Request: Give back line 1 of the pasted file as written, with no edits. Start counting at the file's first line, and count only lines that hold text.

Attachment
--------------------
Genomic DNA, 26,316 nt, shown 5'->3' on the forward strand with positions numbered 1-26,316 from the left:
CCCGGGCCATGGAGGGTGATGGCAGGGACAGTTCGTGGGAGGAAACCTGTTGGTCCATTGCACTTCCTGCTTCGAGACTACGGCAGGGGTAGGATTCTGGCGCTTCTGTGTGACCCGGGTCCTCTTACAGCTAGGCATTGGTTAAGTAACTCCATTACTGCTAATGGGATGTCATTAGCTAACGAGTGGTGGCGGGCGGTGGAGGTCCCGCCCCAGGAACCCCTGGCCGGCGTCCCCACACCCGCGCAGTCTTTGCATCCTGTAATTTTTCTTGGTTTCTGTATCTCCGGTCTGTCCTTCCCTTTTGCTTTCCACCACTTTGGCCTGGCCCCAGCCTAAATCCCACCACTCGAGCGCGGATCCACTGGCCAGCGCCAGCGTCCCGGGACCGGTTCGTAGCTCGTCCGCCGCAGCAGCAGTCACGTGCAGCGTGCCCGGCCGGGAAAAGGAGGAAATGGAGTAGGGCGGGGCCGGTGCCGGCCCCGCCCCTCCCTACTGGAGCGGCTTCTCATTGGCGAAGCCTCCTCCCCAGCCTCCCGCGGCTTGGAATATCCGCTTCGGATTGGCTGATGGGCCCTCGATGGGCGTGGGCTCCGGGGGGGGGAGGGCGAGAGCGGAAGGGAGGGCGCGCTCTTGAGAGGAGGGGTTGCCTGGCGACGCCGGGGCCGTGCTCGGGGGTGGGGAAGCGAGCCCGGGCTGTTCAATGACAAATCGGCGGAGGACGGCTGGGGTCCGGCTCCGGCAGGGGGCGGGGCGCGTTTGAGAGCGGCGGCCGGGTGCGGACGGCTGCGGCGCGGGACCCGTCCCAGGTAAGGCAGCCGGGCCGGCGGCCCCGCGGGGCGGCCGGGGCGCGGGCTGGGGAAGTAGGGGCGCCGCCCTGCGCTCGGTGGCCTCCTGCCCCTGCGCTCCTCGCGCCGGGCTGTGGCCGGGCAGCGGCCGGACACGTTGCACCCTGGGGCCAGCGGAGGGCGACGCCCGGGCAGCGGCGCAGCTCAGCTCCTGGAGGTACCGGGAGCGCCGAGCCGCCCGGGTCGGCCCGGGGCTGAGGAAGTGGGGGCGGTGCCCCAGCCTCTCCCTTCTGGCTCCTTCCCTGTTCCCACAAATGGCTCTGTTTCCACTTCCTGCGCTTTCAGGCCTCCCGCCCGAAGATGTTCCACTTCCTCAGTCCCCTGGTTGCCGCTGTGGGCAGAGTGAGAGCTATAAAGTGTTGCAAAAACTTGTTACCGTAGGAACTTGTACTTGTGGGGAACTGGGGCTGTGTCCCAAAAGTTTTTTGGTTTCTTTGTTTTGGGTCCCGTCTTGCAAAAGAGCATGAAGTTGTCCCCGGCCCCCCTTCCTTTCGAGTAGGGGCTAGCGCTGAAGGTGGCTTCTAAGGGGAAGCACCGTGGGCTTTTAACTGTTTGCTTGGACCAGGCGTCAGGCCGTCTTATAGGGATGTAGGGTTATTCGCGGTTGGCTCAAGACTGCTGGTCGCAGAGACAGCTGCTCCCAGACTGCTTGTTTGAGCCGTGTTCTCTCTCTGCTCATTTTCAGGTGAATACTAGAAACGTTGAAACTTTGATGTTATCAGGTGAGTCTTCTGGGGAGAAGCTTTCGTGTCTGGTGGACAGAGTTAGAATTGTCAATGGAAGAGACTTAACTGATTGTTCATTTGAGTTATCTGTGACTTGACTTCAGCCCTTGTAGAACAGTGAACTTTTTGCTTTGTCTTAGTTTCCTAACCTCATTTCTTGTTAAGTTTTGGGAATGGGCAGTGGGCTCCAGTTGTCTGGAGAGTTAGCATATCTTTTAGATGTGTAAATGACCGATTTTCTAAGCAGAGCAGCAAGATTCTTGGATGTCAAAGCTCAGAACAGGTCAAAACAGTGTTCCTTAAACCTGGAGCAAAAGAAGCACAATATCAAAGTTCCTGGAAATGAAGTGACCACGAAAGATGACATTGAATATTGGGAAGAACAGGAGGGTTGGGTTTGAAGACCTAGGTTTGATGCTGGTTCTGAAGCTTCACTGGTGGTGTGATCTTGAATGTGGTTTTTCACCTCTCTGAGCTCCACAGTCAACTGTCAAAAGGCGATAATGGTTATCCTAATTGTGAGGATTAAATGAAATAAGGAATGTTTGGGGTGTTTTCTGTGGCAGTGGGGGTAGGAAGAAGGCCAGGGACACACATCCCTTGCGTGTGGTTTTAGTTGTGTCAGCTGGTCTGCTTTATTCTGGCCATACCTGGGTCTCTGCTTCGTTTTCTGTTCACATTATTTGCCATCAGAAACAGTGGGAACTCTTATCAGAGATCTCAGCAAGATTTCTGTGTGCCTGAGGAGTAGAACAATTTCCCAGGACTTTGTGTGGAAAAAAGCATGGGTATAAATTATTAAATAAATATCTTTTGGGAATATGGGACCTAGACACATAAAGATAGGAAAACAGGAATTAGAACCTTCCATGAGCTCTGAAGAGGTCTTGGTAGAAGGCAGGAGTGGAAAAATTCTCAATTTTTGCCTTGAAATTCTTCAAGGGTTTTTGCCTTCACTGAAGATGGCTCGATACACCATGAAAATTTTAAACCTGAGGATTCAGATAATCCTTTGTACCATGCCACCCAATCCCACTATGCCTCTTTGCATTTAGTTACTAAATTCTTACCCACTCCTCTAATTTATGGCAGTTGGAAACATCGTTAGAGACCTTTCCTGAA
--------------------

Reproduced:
Genomic DNA, 26,316 nt, shown 5'->3' on the forward strand with positions numbered 1-26,316 from the left: